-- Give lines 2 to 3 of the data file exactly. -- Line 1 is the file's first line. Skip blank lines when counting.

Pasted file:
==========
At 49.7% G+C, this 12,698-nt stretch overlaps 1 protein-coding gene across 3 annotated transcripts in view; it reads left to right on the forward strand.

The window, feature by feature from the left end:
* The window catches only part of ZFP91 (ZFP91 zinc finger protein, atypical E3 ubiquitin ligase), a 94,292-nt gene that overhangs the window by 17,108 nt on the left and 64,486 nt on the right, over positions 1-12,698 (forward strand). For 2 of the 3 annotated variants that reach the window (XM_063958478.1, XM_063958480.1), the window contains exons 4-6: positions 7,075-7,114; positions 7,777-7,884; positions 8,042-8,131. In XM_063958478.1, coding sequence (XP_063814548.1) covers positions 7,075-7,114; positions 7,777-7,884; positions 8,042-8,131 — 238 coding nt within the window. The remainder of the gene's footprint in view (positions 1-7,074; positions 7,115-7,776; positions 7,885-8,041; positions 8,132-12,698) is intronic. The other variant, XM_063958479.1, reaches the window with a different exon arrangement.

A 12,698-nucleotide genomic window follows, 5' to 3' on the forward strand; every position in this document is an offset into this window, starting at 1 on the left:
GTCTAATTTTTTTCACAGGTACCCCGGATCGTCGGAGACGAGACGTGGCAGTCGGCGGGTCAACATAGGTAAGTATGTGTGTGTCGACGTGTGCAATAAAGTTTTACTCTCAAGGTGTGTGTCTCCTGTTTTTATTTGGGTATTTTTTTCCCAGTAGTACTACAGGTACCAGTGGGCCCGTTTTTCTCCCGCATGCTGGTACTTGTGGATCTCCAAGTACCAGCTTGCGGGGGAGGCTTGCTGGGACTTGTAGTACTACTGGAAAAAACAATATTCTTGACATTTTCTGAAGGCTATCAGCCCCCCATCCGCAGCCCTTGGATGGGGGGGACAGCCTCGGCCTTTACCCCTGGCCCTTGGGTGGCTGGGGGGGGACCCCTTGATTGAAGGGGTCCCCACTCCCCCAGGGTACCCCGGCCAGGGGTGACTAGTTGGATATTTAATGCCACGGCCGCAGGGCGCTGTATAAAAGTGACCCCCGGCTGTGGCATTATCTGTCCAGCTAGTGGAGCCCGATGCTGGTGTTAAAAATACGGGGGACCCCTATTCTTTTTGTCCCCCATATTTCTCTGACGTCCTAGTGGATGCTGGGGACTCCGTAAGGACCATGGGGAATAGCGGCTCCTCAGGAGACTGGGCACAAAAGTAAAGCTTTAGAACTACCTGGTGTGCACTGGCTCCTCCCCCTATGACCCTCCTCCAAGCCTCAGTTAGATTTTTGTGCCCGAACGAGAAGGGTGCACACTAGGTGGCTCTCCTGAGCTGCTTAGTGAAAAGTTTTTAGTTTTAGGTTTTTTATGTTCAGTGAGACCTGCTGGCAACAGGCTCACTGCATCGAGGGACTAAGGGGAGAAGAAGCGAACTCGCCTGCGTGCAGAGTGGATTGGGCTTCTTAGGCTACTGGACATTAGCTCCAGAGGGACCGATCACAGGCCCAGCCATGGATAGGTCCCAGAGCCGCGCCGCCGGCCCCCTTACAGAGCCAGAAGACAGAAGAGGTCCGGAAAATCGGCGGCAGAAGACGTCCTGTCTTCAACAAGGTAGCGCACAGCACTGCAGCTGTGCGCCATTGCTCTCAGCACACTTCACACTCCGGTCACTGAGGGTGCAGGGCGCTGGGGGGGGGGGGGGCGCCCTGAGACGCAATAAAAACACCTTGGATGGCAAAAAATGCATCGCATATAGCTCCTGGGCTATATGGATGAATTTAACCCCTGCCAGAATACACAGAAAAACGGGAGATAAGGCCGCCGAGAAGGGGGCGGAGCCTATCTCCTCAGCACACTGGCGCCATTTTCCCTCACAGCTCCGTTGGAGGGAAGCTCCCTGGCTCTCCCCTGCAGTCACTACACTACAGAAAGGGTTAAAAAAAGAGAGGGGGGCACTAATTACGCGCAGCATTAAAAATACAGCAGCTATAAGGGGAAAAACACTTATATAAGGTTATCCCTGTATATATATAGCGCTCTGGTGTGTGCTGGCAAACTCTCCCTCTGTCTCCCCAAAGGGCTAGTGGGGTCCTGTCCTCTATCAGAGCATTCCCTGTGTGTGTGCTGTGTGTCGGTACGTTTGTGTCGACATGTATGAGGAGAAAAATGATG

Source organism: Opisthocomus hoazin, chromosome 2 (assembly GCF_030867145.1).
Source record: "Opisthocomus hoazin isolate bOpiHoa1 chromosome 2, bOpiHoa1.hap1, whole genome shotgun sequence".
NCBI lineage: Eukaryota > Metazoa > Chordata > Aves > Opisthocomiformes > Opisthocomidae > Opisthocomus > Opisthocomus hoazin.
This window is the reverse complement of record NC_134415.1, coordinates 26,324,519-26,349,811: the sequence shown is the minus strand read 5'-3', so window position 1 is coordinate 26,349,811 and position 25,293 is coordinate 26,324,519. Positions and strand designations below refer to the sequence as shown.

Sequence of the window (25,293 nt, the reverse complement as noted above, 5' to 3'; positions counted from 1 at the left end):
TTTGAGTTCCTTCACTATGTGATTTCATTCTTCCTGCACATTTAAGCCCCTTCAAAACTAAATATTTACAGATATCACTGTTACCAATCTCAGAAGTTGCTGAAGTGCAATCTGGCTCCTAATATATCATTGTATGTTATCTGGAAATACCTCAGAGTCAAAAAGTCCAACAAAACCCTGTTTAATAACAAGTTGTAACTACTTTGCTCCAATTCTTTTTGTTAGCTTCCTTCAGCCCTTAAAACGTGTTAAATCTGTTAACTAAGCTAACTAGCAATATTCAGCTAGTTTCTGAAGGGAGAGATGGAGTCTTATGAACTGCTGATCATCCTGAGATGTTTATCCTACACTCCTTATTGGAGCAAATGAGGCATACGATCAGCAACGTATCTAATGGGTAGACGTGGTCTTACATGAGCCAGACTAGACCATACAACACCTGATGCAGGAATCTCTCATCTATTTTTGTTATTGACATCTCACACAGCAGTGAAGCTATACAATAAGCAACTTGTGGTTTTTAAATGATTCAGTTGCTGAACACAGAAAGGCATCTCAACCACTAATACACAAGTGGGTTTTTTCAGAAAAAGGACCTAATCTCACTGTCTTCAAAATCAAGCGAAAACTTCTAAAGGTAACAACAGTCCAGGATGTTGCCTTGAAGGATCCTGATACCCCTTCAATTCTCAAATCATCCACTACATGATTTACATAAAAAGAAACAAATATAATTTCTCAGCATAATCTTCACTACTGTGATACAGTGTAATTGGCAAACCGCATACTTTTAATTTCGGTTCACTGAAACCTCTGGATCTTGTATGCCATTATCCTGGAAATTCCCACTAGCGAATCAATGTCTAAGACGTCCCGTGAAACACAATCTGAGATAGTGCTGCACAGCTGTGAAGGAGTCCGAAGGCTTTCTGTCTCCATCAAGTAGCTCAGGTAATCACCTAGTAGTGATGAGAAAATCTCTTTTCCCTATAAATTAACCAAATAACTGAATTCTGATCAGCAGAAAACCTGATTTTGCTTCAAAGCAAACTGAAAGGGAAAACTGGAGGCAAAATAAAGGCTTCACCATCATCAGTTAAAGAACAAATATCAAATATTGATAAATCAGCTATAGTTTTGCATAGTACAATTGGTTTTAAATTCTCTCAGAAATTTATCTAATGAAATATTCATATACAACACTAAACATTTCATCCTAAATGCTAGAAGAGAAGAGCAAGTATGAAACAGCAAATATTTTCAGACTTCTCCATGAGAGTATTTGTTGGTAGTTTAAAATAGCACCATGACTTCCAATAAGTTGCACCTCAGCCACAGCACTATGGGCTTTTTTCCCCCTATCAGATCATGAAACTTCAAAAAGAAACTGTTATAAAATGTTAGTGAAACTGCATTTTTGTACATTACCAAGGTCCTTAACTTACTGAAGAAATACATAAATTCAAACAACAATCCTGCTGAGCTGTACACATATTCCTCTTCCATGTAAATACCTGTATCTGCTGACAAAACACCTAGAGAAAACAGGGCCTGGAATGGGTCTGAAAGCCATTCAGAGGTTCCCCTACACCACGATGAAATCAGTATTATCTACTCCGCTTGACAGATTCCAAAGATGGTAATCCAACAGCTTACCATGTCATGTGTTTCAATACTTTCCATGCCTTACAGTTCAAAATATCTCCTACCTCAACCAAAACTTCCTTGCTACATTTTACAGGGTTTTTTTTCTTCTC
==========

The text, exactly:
The window, feature by feature from the left end:
* The window catches only part of ZFP91 (ZFP91 zinc finger protein, atypical E3 ubiquitin ligase), a 94,292-nt gene that overhangs the window by 17,108 nt on the left and 64,486 nt on the right, over positions 1-12,698 (forward strand). For 2 of the 3 annotated variants that reach the window (XM_063958478.1, XM_063958480.1), the window contains exons 4-6: positions 7,075-7,114; positions 7,777-7,884; positions 8,042-8,131. In XM_063958478.1, coding sequence (XP_063814548.1) covers positions 7,075-7,114; positions 7,777-7,884; positions 8,042-8,131 — 238 coding nt within the window. The remainder of the gene's footprint in view (positions 1-7,074; positions 7,115-7,776; positions 7,885-8,041; positions 8,132-12,698) is intronic. The other variant, XM_063958479.1, reaches the window with a different exon arrangement.